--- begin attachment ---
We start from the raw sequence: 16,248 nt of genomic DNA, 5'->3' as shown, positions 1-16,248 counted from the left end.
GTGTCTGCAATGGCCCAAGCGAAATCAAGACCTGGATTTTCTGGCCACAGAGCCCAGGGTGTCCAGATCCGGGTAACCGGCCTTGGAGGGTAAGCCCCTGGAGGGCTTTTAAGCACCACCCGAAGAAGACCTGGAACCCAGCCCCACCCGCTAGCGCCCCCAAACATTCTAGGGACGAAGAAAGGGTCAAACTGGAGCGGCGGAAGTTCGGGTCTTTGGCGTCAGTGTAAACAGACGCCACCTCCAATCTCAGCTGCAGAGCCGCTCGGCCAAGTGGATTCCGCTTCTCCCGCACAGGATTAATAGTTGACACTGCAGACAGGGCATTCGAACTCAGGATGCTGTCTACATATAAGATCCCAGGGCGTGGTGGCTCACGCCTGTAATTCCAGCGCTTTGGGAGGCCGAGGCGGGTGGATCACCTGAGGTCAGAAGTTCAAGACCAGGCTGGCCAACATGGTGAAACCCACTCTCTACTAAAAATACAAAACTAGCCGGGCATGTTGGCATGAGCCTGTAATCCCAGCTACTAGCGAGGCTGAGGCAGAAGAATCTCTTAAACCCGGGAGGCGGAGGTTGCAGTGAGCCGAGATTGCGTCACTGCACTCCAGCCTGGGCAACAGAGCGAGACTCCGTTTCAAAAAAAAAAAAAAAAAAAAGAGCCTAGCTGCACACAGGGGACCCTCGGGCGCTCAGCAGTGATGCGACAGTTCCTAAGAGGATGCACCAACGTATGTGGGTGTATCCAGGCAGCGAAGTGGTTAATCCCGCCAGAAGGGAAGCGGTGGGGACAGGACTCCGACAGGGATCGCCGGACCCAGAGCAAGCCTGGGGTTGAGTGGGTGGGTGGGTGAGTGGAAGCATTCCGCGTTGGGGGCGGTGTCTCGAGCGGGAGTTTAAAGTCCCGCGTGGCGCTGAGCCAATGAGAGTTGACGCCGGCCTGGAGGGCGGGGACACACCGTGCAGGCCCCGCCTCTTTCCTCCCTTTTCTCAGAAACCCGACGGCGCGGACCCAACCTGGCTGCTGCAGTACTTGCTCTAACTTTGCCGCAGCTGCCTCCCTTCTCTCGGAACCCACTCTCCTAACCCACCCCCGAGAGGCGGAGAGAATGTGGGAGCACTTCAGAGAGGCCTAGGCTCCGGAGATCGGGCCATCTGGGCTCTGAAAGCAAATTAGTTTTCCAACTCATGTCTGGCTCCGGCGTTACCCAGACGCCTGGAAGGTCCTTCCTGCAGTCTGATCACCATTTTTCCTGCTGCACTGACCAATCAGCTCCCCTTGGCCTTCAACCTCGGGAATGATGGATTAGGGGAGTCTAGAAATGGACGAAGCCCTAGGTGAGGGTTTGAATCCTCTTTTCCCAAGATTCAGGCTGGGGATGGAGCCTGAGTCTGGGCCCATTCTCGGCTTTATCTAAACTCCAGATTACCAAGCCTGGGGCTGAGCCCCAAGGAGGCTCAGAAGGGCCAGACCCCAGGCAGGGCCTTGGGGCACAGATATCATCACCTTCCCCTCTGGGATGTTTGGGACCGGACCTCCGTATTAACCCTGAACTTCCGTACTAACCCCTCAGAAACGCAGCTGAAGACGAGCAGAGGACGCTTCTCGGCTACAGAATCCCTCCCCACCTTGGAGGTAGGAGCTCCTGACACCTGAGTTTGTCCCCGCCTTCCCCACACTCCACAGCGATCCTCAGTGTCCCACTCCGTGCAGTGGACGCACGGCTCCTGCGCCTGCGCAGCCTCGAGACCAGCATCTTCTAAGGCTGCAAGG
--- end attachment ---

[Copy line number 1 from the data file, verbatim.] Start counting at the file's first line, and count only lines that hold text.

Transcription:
We start from the raw sequence: 16,248 nt of genomic DNA, 5'->3' as shown, positions 1-16,248 counted from the left end.